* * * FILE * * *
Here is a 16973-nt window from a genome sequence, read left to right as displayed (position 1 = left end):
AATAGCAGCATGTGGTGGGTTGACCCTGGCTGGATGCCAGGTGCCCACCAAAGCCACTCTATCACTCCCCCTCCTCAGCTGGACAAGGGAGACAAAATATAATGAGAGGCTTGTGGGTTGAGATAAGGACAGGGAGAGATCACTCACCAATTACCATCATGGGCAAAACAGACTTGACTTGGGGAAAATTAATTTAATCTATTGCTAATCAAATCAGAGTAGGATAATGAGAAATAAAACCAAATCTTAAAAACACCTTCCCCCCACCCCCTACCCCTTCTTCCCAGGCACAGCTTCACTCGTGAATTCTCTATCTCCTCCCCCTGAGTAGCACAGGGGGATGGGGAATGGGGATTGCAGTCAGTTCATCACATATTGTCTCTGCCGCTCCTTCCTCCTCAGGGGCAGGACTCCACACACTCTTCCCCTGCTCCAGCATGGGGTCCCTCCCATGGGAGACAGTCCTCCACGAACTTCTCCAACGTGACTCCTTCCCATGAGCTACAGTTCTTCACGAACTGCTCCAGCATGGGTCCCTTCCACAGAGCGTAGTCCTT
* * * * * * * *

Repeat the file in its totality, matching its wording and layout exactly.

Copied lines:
Here is a 16973-nt window from a genome sequence, read left to right as displayed (position 1 = left end):
AATAGCAGCATGTGGTGGGTTGACCCTGGCTGGATGCCAGGTGCCCACCAAAGCCACTCTATCACTCCCCCTCCTCAGCTGGACAAGGGAGACAAAATATAATGAGAGGCTTGTGGGTTGAGATAAGGACAGGGAGAGATCACTCACCAATTACCATCATGGGCAAAACAGACTTGACTTGGGGAAAATTAATTTAATCTATTGCTAATCAAATCAGAGTAGGATAATGAGAAATAAAACCAAATCTTAAAAACACCTTCCCCCCACCCCCTACCCCTTCTTCCCAGGCACAGCTTCACTCGTGAATTCTCTATCTCCTCCCCCTGAGTAGCACAGGGGGATGGGGAATGGGGATTGCAGTCAGTTCATCACATATTGTCTCTGCCGCTCCTTCCTCCTCAGGGGCAGGACTCCACACACTCTTCCCCTGCTCCAGCATGGGGTCCCTCCCATGGGAGACAGTCCTCCACGAACTTCTCCAACGTGACTCCTTCCCATGAGCTACAGTTCTTCACGAACTGCTCCAGCATGGGTCCCTTCCACAGAGCGTAGTCCTT